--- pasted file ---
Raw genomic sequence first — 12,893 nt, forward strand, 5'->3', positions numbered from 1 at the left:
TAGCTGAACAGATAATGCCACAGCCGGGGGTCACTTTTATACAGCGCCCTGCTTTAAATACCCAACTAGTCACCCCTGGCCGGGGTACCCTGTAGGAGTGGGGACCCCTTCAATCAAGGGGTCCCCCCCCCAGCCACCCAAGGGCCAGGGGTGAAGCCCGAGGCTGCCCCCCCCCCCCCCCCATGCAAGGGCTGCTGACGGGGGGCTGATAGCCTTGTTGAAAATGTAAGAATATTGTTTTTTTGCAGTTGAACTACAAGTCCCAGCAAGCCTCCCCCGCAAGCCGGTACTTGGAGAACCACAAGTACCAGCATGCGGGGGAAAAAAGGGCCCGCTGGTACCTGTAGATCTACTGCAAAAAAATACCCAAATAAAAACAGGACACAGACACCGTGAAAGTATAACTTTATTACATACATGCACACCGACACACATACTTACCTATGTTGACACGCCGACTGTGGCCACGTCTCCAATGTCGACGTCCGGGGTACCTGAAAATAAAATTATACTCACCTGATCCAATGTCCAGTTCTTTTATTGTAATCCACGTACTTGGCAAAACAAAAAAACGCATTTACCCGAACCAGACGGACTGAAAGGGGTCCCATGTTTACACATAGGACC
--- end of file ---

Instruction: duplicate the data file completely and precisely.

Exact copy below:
Raw genomic sequence first — 12,893 nt, forward strand, 5'->3', positions numbered from 1 at the left:
TAGCTGAACAGATAATGCCACAGCCGGGGGTCACTTTTATACAGCGCCCTGCTTTAAATACCCAACTAGTCACCCCTGGCCGGGGTACCCTGTAGGAGTGGGGACCCCTTCAATCAAGGGGTCCCCCCCCCAGCCACCCAAGGGCCAGGGGTGAAGCCCGAGGCTGCCCCCCCCCCCCCCCCATGCAAGGGCTGCTGACGGGGGGCTGATAGCCTTGTTGAAAATGTAAGAATATTGTTTTTTTGCAGTTGAACTACAAGTCCCAGCAAGCCTCCCCCGCAAGCCGGTACTTGGAGAACCACAAGTACCAGCATGCGGGGGAAAAAAGGGCCCGCTGGTACCTGTAGATCTACTGCAAAAAAATACCCAAATAAAAACAGGACACAGACACCGTGAAAGTATAACTTTATTACATACATGCACACCGACACACATACTTACCTATGTTGACACGCCGACTGTGGCCACGTCTCCAATGTCGACGTCCGGGGTACCTGAAAATAAAATTATACTCACCTGATCCAATGTCCAGTTCTTTTATTGTAATCCACGTACTTGGCAAAACAAAAAAACGCATTTACCCGAACCAGACGGACTGAAAGGGGTCCCATGTTTACACATAGGACC